5, May 2014
Minority Rights in Pakistan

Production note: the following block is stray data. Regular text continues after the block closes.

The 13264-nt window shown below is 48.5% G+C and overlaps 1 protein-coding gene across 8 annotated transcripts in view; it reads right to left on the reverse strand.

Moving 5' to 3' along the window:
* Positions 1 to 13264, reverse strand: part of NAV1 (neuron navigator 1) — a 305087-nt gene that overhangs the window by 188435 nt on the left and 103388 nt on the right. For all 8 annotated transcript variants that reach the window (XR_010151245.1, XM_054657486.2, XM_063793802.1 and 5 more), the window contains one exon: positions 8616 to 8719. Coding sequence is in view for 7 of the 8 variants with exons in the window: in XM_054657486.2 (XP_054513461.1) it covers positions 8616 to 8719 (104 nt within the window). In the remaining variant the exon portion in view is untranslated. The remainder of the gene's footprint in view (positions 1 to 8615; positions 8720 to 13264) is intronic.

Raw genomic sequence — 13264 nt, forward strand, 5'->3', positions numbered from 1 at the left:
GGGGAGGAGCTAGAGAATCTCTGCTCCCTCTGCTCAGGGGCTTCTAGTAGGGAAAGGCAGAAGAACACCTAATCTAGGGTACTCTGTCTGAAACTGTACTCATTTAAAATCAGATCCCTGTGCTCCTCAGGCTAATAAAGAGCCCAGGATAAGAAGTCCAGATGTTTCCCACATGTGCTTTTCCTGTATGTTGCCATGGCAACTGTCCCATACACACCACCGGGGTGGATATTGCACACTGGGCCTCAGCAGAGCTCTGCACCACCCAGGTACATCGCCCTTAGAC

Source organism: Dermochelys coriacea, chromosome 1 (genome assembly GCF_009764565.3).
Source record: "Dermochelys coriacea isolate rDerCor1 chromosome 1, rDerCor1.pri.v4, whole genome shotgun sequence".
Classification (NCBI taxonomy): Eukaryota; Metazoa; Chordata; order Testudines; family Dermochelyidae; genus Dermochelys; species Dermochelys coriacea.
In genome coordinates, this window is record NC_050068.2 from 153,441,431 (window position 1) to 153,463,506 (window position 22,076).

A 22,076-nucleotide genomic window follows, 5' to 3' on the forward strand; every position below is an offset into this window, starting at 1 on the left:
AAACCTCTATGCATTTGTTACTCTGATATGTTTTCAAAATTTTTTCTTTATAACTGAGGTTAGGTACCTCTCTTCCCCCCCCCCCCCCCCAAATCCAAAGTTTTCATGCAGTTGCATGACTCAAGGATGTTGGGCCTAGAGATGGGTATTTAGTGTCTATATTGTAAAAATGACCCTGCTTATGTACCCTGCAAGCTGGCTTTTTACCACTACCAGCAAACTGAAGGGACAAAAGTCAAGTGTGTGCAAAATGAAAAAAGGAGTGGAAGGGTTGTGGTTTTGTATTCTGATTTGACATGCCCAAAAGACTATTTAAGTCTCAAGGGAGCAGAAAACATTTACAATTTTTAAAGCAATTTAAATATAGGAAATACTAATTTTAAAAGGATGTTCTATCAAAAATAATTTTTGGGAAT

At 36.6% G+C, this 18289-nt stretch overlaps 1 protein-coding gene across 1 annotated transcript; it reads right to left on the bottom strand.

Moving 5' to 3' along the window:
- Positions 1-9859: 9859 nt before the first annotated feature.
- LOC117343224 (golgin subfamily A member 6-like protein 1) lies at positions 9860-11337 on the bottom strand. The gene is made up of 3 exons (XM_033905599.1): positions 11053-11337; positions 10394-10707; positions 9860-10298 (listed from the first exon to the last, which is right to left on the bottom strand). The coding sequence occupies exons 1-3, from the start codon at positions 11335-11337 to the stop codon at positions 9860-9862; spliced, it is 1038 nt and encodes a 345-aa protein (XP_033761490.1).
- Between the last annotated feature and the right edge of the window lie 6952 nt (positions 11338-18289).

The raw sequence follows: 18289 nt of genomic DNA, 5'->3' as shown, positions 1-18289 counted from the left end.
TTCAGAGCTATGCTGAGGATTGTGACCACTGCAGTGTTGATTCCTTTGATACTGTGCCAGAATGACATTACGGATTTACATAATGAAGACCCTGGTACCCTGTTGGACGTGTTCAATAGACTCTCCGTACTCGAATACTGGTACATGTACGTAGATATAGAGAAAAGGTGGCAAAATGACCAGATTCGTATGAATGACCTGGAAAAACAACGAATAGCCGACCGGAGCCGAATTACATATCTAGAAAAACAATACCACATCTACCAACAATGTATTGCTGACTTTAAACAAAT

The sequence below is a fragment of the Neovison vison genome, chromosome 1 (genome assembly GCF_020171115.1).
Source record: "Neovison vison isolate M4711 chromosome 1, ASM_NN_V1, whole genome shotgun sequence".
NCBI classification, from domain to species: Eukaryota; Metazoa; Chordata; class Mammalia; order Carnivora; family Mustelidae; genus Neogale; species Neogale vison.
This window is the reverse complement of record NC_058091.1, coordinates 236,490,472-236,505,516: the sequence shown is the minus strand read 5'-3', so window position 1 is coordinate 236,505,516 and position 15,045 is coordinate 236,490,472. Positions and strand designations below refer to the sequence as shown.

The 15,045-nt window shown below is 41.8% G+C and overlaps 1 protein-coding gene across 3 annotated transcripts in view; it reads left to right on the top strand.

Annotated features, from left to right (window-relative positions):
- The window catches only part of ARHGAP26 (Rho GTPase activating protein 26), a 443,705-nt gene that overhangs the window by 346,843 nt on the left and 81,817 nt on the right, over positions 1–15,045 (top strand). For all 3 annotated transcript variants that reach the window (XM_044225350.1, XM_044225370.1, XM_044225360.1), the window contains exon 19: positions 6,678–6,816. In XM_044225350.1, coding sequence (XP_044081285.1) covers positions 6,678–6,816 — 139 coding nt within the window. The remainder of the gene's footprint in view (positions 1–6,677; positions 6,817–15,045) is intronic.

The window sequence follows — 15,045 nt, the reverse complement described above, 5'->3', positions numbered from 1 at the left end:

Human Rights can be defined as those basic standards without which people cannot live in dignity as human beings. Human rights are the foundation of freedom, justice, and peace. Their respect allows the individual and the community to fully develop. They are "rights and freedoms to which all humans are entitled". Human rights are certain moral guarantees that people in all countries and cultures allegedly have simply because they are people. Calling these guarantees “rights” suggests that they attach to particular individuals who can invoke them, that they are of high priority, and that compliance with them is mandatory rather than discretionary. Human rights are frequently held to be universal in the sense that all people have and should enjoy them, and to be independent in the sense that they exist and are available as standards of justification and criticism whether or not they are recognized and implemented by the legal system or officials of a country. To violate a human right would therefore be a failure to recognize the worth of human life. Human rights are basic freedoms and welfare of all world citizens, with which governments have no rights to interfere. Every person has to live his or her life in accordance with the Universal Charter, irrespective of the creed, religion, territory, and race. The development of human rights has its roots in the struggle for freedom and equality everywhere in the world. The basis of human rights such as respect for human life and human dignity can be found in most religions and philosophies. In a country such as Pakistan, equal rights are usually taken away. Many people cannot answer why this, but the minorities that live in Pakistan can. There are many struggles minorities face in everyday life. The hardest thing for Christians, Hindus, Sheiks, and other minorities is fight for human rights. Accusation of blasphemy are usually that spark up attack to the minorities. The discrimination against religion, woman, employment, education, and even health are major issues that minorities go through in Pakistan. Minorities feel that the state fails to protect them, and even tolerates violence against them. Many complain the problem has become worse since Prime Minister Nawaz Sharif came to power last year. Non-Muslims make up a small fraction of the 180 million people in Pakistan. Muhammad Ali Jinnah, the founder of the country's creation as a haven for the sub-continent's Muslims, ushered in independence in 1947 with a promise to minorities that they would enjoy freedom of worship and equality without discrimination. However, for many members of Pakistan's minorities those words ring hollow. The US Commission on Religious Freedom said in a recent report that conditions in Pakistan had "hit an all-time low" and governments had failed to adequately protect minorities and arrest perpetrators of crimes against them. "Pakistan is increasingly failing to protect its minorities for two broad reasons: principally, rising religious intolerance and the space ceded to violent ideologies," said Sherry Rehman, who was a government minister and ambassador to the United States under the previous Pakistani administration. The government launched peace talks with the Taliban in February and rights activists fear that they and other militants have been emboldened by the talks to step up attacks on minority groups. Activists also say the tolerance of militancy provides cover for opportunist attacks by those who just want to grab land, homes, or businesses of minority neighbors under the guise of religion. Minorities say the situation has worsened since Sharif won an election last year. Sharif has close ties with Saudi Arabia, whose brand of conservative Islam is preached by many of the people who denounce minorities. Saudi Arabia, the center of Sunni Islam, has long supported hardliners in...